Northern Minnesota restaurant fined for operating with revoked license due to COVID-19 violations |

Northern Minnesota restaurant fined for operating with revoked license due to COVID-19 violations

Iron Waffle Coffee Co. Iron Waffle Coffee Co. |  Photo: Mark Bonica / CC BY 2.0

Tommy Wiita
Created: September 15, 2021 04:25 PM

The owner of a northern Minnesota breakfast restaurant is facing thousands of dollars in fines after continuing to run operations out of the business that had its license revoked for repeated violations of Gov. Tim Walz's COVID-19 pandemic-driven executive orders.

Court filings indicate the owner of Iron Waffle Coffee Co., Stacy Stranne, is facing $120,000 in fines.

A Zoom court hearing held on Thursday, Sept. 9 featured Ramsey County Judge Laura Nelson agreeing with the request from the Minnesota Attorney General's Office to issue a $98,000 fine; $2,000 for each of the 49 days of which a Minnesota Department of Health (MDH) inspector found the business operating without a food and beverage license.

The judge agreed to postpone the fine order for 30 days at the request of the owner's attorney. In the meantime, the next step involves court-ordered mediation.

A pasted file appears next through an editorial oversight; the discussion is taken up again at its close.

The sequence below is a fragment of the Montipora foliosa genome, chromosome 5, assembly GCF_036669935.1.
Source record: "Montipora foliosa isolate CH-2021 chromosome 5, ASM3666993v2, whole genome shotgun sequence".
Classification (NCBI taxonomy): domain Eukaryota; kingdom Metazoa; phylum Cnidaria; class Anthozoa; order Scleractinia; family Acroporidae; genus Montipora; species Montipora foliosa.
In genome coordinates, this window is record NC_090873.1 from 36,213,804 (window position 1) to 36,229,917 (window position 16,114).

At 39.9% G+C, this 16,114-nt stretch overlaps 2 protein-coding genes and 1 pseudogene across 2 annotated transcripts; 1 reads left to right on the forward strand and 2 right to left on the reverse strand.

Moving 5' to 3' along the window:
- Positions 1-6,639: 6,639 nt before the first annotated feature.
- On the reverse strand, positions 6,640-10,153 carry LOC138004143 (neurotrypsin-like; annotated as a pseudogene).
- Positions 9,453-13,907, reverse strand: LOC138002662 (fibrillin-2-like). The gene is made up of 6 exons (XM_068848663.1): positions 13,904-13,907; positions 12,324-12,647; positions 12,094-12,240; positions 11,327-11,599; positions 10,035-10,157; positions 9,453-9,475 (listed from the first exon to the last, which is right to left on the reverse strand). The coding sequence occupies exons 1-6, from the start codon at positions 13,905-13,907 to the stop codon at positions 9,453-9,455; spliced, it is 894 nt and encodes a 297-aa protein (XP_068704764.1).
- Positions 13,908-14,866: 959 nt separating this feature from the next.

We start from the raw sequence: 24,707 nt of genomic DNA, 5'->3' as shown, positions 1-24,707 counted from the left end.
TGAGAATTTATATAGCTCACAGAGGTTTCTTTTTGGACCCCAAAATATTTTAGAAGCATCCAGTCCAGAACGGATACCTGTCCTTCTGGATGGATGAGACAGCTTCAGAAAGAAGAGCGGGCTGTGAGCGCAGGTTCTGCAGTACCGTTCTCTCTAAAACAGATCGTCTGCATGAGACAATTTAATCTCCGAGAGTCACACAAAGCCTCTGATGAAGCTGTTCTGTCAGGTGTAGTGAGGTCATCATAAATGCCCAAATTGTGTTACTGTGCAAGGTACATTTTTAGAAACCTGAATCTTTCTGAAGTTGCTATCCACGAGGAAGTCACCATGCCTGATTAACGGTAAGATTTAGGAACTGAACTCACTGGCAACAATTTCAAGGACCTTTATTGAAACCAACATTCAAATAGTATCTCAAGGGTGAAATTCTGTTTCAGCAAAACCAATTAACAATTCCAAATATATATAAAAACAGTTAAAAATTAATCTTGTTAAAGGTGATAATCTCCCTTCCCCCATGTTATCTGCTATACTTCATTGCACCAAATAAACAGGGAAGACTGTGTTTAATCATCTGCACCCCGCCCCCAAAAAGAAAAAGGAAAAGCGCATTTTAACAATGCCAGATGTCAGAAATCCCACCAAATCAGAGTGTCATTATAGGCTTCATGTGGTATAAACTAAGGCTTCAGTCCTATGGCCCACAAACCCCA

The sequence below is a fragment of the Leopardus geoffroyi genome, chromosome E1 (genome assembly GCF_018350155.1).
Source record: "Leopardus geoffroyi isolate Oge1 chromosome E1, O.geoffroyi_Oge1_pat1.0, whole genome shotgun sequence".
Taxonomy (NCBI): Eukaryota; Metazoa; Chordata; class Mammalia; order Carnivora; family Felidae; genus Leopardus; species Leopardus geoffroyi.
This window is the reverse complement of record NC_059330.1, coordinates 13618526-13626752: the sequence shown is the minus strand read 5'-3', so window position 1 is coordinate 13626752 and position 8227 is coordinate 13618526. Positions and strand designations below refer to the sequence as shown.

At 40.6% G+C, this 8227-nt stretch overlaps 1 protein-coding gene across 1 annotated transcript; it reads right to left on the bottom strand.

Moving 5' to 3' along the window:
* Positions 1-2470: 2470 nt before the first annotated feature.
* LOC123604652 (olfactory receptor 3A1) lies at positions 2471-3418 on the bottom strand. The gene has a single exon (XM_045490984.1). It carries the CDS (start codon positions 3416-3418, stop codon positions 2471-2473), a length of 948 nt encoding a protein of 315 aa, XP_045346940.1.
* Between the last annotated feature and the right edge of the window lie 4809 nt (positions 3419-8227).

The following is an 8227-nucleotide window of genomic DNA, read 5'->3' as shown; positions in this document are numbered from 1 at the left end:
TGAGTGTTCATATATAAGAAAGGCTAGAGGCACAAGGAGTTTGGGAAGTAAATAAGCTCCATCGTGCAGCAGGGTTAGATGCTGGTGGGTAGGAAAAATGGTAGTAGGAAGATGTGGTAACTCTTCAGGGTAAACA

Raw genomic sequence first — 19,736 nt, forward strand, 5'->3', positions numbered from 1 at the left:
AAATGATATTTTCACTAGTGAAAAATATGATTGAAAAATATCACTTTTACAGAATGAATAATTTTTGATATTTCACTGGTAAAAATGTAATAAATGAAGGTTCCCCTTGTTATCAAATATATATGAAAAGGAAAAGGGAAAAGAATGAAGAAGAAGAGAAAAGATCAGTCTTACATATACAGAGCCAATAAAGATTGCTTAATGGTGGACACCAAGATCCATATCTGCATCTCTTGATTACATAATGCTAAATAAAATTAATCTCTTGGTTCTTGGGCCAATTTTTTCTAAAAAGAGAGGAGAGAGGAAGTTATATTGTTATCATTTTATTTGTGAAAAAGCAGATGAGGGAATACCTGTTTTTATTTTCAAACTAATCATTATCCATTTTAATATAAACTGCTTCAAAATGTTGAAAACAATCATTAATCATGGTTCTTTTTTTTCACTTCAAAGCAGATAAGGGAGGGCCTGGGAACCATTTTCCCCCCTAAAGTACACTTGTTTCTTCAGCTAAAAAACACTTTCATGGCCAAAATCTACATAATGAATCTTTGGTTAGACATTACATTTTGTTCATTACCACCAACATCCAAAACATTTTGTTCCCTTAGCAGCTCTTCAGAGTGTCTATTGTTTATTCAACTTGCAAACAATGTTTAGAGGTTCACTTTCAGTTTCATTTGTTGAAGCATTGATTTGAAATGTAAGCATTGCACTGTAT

The recent hearing was brought on by an expedited motion from Assistant Attorney General Kaitrin Vohs. She represented MDH last month, seeking enforcement of the court's June 22 contempt order.

In that motion, Vohs sought a $62,000 fine in addition to the $22,000 fine already ordered by Judge John Guthmann. 

Vohs noted that health department officials had to check if the business was open 49 times.

The latest requests from the state and MDH are part of an ongoing civil lawsuit against the business that was first initiated in December 2020.

After months of inspections, fines and other administrative actions performed and failed, the state then moved to a lawsuit to prevent Iron Waffle from disobeying executive orders regarding masks and takeout requirements while continuing operations.

After the license was originally revoked in December, the state motioned and was granted temporary injunctions, which attempted to prevent the business from operating without its license. 


Tommy Wiita

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